perleager has asked for the wisdom of the Perl Monks concerning the following question:


I'm building a web site for this investment firm. Now the content for the website is stored in a mysql database, this is because it allows content editors to edit the content web- based.

Now all my files are going to have a .pl extentsion (i.e:, what does this do to my search engine rankings? I'm not sure if this is a 100% perl question but j/w since the html is going to be generated by perl, would search engines still include me? Or should I rather use a language like PHP to carry out the html generation?



20040220 Edit by castaway: Changed title from 'Perl or PHP Web Site?'

  • Comment on Are Perl-based CGI scripts seen by search engines?

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Re: Are Perl-based CGI scripts seen by search engines?
by pfaut (Priest) on Feb 20, 2004 at 00:40 UTC

    I've had trouble accessing .pl files on some of my sites when using Internet Explorer from a machine that had perl installed on it. The browser would occassionally try to execute whatever was returned by the CGI program because it thinks .pl means a perl program so it tries to run it. When I run into this, I rename them to .cgi. This allows me to figure out what the real problem is without the browser getting in the way (Windows doesn't know what a .cgi file is). All I have to do is put a little directive in my .htaccess file to tell the web server that .cgi files should be processed with perl.

    If you wanted to, you could modify your own web server's configuration files to change the file extension mappings. You could write your web site in perl using files with .php extensions so long as the web server thinks .php files should be processed with perl. You could also write your web site in php with .pl extensions so long as you tell your web server to process .pl files with the php interpreter. It really doesn't matter what the extension is so long as the web server knows how to map it to the right processor.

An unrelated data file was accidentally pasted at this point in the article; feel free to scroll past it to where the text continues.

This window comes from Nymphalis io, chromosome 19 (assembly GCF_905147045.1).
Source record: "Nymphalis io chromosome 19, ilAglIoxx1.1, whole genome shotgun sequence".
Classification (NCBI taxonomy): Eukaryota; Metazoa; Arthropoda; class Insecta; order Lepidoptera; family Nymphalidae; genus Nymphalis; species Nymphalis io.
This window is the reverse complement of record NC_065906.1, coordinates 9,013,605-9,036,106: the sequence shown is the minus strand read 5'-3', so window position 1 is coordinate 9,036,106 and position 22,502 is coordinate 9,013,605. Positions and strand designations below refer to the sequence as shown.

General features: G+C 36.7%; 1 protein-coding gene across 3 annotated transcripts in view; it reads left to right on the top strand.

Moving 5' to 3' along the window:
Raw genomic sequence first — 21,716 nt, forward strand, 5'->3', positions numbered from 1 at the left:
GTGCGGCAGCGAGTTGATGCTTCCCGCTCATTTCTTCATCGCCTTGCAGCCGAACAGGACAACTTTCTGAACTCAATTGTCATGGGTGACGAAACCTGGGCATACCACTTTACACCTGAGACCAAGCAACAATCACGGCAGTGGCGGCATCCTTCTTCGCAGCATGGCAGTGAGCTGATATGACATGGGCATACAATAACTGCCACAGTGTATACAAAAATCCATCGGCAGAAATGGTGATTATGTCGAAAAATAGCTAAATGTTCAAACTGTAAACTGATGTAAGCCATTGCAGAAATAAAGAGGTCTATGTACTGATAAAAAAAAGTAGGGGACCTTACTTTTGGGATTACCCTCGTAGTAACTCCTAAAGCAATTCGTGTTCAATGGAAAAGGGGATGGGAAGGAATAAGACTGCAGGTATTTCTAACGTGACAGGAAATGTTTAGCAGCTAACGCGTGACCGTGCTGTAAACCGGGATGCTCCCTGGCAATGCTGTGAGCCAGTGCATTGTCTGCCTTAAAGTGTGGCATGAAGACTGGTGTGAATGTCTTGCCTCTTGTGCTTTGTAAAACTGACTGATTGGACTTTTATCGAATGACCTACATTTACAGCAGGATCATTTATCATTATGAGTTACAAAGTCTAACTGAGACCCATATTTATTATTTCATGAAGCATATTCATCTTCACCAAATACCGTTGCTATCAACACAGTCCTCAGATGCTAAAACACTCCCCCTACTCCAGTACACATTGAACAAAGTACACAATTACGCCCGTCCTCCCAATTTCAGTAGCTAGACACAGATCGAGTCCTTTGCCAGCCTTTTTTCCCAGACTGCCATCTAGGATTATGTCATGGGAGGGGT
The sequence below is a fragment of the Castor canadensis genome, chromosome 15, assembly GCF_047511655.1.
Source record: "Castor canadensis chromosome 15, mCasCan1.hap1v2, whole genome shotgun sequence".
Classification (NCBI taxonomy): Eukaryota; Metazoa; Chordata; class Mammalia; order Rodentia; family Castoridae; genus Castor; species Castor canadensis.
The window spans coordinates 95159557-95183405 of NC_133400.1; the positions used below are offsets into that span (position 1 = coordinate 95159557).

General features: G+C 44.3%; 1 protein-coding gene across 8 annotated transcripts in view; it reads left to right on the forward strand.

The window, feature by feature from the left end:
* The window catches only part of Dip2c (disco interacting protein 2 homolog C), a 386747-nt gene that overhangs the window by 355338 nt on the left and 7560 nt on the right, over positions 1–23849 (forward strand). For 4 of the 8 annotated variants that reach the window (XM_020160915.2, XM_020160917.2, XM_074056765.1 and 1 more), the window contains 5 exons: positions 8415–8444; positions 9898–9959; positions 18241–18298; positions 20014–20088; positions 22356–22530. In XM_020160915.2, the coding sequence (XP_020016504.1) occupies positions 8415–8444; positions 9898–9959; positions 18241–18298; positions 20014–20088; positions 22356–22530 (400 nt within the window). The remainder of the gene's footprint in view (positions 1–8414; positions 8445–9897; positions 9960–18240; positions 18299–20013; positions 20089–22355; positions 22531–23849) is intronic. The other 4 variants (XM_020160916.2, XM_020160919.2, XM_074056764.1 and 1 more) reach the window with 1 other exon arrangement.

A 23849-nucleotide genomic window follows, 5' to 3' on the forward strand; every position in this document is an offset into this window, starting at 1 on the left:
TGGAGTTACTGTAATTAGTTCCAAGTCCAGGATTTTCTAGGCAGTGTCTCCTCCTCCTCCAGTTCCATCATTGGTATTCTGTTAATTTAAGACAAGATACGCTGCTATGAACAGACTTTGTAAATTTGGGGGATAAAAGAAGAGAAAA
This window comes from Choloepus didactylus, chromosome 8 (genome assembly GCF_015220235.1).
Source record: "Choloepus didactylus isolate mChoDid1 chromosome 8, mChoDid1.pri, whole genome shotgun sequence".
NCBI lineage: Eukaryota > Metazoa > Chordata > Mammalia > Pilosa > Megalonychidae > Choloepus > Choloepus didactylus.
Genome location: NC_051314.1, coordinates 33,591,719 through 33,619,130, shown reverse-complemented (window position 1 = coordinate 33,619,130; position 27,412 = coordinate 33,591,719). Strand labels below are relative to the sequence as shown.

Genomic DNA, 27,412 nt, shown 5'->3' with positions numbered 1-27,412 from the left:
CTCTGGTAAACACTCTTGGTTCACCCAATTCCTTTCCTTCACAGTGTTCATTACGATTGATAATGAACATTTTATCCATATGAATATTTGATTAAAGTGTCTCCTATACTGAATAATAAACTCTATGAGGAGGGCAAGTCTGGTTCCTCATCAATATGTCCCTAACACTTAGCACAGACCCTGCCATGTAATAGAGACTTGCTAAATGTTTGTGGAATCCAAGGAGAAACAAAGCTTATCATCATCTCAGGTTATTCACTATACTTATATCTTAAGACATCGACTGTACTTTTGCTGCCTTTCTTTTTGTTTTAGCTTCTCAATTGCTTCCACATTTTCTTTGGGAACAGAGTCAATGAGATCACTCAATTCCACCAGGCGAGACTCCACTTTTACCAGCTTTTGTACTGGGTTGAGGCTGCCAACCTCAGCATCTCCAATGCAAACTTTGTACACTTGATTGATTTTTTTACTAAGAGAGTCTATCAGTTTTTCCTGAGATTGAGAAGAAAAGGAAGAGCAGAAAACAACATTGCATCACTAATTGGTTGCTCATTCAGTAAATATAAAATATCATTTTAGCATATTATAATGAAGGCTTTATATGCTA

I'll agree with the first reply in that none of this should matter at all to search engines unless they are trying to guess what language your site is written in.

    90% of every Perl application is already written.
      OT Rant of course. IE chokes on .pl files when Perl is installed on a target machine!? That's insane! I cannot believe that Microsoft still refuses to make IE respect the Content-Type header. Why do people still bother to use this piece of trash?? /rant
Re: Are Perl-based CGI scripts seen by search engines?
by injunjoel (Priest) on Feb 20, 2004 at 02:40 UTC
    Greetings all,
    First I would suggest not concerning yourself with search engine placement. It is my opinion that this is a antiquated mentality left over from the dot com boom when everyone thought the world wide web would solve all of their company's marketing problems. It doesn't! "if you build it..." does not mean they will come. Companies need to understand that simply having a website will not make people want to visit it and they need a supplementary marketing plan to drive traffic to their site. Tools dont make money, using them to work more efficiently does, and you are building a tool for them. Unfortunately this is rarely understood by those in charge and so aside from a press release concerning the 'launch date' of the new site most of the marketing falls on the developer and his perceived ability to shoot sites to the top of any search at will. Do yourself a favor and concentrate your efforts on making a robust, scalable and user friendly application, because if they want people to come back to the site it needs to work.
    Not that I have any strong feelings on the subject...
    That being said, the extension on your files will not discourage nor encourage a search engine from listing your site. A quick search of Google on most anything turns up URL's that point to .php, .pl, .asp, .pdf along with html files. I have read somewhere that the ranking and placement within search results, at least for google, is based on how many other sites refer to yours, a sort of XP system for web pages if you will. Many sites also allow you to submit your site for inclusion in their database. If the client is still worried throw some meta-tags on your pages to make them happy and tell them to leave you alone.